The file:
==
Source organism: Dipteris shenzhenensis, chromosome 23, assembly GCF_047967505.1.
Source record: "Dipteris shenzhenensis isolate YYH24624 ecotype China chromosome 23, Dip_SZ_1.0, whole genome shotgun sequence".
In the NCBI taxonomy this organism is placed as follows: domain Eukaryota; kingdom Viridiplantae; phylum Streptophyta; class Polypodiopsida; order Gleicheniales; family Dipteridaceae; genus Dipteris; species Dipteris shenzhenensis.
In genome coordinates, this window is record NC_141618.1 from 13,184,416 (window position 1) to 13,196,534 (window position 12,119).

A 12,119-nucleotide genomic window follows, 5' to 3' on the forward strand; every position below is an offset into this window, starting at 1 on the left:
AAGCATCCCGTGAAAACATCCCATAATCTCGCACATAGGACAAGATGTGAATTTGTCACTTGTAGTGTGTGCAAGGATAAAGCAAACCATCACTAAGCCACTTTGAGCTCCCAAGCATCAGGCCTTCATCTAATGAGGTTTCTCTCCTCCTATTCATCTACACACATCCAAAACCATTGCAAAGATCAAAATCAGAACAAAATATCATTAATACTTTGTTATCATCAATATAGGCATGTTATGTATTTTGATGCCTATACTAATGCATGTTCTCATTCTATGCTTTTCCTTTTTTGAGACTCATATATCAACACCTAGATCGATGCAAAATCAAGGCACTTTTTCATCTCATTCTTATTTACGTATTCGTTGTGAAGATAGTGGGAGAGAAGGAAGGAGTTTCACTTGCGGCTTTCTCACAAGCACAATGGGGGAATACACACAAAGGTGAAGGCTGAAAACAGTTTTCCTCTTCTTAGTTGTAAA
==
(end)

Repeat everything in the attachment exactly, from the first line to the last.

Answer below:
Source organism: Dipteris shenzhenensis, chromosome 23, assembly GCF_047967505.1.
Source record: "Dipteris shenzhenensis isolate YYH24624 ecotype China chromosome 23, Dip_SZ_1.0, whole genome shotgun sequence".
In the NCBI taxonomy this organism is placed as follows: domain Eukaryota; kingdom Viridiplantae; phylum Streptophyta; class Polypodiopsida; order Gleicheniales; family Dipteridaceae; genus Dipteris; species Dipteris shenzhenensis.
In genome coordinates, this window is record NC_141618.1 from 13,184,416 (window position 1) to 13,196,534 (window position 12,119).

A 12,119-nucleotide genomic window follows, 5' to 3' on the forward strand; every position below is an offset into this window, starting at 1 on the left:
AAGCATCCCGTGAAAACATCCCATAATCTCGCACATAGGACAAGATGTGAATTTGTCACTTGTAGTGTGTGCAAGGATAAAGCAAACCATCACTAAGCCACTTTGAGCTCCCAAGCATCAGGCCTTCATCTAATGAGGTTTCTCTCCTCCTATTCATCTACACACATCCAAAACCATTGCAAAGATCAAAATCAGAACAAAATATCATTAATACTTTGTTATCATCAATATAGGCATGTTATGTATTTTGATGCCTATACTAATGCATGTTCTCATTCTATGCTTTTCCTTTTTTGAGACTCATATATCAACACCTAGATCGATGCAAAATCAAGGCACTTTTTCATCTCATTCTTATTTACGTATTCGTTGTGAAGATAGTGGGAGAGAAGGAAGGAGTTTCACTTGCGGCTTTCTCACAAGCACAATGGGGGAATACACACAAAGGTGAAGGCTGAAAACAGTTTTCCTCTTCTTAGTTGTAAA